The sizzle factor in the new plan for the central Delaware waterfront, which was given its formal debut Monday, is that — unlike any grand scheme that’s gone before — this plan to reconnect Philadelphians to the river could become a reality.
In this case, real life beats any previous pipe dreams that might have been shaped more by visions of a transplanted South Beach, or a Disney theme park.
The master plan by the waterfront agency that Mayor Nutter launched — the Delaware River Waterfront Corp., under the direction of Thomas P. Corcoran, a veteran of the Camden waterfront renaissance — aspires to the promise of a thriving, pedestrian-friendly waterfront.
It offers a blueprint that would move away from big-box retail development, and wisely de-emphasizes casinos on the river. Instead, government infrastructure investments and planning efforts would be aimed at shifting gears toward encouraging new low- and mid-rise neighborhoods, dotted with 10 parks never more than a short walk away.
That’s an important triumph over decades of poor planning by developers fixated on building large projects that provide open space, but only as part of gated communities that couldn’t possibly enliven the waterfront.
Even though the new plan sounds a retreat on the idea of covering I-95, it suggests other ways to cope with the unsightly gash that long has stood as a barrier to reaching the river.
Bringing people to live on the waterfront is a major element of that strategy, since their neighborhoods inevitably will strengthen the many links to existing neighborhoods nearby — reachable under the highway’s elevated sections.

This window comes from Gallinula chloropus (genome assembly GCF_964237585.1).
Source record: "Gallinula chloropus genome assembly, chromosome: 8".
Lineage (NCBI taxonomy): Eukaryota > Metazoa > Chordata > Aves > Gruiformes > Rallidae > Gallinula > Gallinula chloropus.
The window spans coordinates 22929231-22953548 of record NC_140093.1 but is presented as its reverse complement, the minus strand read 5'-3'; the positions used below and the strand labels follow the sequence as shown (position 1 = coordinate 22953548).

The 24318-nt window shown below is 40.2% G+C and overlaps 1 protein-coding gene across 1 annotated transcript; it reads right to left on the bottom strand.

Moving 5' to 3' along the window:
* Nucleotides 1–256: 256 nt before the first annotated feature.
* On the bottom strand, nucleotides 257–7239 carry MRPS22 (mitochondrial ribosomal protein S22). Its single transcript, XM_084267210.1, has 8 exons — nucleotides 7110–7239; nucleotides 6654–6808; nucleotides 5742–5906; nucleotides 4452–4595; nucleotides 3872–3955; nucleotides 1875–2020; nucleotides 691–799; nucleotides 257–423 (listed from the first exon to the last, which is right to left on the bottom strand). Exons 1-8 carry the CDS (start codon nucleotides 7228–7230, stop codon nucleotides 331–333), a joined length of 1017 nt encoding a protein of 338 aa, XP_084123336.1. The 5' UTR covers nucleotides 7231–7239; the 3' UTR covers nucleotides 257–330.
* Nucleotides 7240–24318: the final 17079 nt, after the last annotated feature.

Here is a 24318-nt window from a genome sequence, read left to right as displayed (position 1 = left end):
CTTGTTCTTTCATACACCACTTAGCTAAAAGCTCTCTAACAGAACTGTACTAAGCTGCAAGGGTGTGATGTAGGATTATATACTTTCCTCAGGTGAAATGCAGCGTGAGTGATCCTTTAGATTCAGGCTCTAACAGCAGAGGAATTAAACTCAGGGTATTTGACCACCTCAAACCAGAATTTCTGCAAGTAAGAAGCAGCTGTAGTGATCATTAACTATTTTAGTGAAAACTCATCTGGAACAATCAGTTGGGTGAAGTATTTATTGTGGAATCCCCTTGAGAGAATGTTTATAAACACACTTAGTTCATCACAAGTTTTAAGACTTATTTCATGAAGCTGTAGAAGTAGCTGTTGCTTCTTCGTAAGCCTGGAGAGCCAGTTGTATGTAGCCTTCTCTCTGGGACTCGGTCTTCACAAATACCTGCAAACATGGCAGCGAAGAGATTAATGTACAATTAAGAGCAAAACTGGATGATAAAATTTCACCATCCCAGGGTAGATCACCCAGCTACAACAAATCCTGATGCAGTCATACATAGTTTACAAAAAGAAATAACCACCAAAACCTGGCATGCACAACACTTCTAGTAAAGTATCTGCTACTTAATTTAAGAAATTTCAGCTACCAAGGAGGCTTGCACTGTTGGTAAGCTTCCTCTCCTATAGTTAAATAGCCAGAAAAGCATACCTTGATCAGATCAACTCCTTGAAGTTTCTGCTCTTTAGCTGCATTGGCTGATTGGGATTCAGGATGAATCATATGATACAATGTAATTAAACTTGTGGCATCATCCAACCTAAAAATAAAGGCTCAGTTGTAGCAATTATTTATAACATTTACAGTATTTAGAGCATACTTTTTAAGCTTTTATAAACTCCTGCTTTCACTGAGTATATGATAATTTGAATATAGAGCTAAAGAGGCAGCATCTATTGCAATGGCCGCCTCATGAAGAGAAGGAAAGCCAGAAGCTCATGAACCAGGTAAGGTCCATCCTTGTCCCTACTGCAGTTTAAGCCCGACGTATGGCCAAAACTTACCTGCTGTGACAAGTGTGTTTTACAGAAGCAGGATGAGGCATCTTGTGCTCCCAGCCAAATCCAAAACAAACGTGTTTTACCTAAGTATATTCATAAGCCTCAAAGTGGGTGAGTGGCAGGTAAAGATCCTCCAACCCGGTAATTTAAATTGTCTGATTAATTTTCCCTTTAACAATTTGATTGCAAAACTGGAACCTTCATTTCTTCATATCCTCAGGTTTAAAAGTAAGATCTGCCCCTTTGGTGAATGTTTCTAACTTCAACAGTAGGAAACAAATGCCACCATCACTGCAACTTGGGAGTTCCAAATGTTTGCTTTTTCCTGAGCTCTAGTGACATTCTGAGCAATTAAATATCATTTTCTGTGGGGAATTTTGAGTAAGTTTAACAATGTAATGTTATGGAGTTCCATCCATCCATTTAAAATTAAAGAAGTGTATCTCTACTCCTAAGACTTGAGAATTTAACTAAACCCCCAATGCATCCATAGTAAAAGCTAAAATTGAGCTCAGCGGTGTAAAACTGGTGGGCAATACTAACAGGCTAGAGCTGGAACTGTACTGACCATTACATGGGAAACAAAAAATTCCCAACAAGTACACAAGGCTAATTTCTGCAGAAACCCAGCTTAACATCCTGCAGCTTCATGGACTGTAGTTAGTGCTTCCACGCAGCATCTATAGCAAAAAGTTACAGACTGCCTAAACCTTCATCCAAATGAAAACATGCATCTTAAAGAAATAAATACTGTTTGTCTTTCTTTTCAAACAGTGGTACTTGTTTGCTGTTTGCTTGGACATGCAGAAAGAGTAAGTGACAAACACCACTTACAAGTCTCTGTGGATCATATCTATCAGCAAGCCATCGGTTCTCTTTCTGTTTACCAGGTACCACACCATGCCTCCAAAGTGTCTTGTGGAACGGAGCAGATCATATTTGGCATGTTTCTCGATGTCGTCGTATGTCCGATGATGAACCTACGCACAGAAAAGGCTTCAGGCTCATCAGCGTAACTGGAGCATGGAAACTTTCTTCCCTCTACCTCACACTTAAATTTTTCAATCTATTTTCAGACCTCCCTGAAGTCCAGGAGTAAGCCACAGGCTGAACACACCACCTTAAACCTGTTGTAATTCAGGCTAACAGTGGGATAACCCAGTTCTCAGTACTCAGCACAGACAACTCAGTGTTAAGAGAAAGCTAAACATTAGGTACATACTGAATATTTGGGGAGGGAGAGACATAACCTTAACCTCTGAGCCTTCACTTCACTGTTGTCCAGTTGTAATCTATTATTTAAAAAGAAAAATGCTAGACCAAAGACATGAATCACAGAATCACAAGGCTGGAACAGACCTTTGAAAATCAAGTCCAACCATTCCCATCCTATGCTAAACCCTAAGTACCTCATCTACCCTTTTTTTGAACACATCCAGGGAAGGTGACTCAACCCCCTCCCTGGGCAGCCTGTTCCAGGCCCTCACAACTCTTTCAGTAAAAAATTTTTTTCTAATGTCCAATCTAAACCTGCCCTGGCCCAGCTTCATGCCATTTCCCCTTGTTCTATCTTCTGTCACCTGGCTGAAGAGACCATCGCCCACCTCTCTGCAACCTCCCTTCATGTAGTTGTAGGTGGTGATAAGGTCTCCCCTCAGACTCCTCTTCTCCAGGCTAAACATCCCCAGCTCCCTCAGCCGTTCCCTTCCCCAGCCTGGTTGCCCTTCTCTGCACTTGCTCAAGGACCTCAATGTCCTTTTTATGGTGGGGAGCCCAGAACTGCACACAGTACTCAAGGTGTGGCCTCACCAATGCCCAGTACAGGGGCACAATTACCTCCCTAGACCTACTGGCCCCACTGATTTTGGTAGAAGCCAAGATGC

Beyond that, the proposal to slightly widen the highway cover adjacent to Penn’s Landing would create the pedestrian gateway that’s now missing. It would also have the added benefit of condemning the ugly scissor ramps at Penn’s Landing.
Will it all work? Best guess: Yes, and for several key reasons.
First and foremost, the planned waterfront builds on what already works best in the city — the rich mix of neighborhoods and Fairmount Park splendors.
Also, the plan focuses on realistic development staged to occur over several decades. But it smartly targets efforts to three city-owned sites — starting with the Penn’s Landing boat basin, and then Festival Pier — where the reborn waterfront could become a tangible concept sooner.
Finally, the plan could work because it’s so well grounded in what Philadelphians themselves already have said they hoped to see on the waterfront.
Through a groundbreaking months-long process of public deliberation launched by Nutter’s predecessor, John F. Street, and embraced by the mayor, all manner of city stakeholders sketched out a vision for the nearly seven-mile stretch of waterfront that looks remarkably like this master plan.
In faithfully hewing to vision and staying grounded in reality, Corcoran’s agency has done the city an enormous service.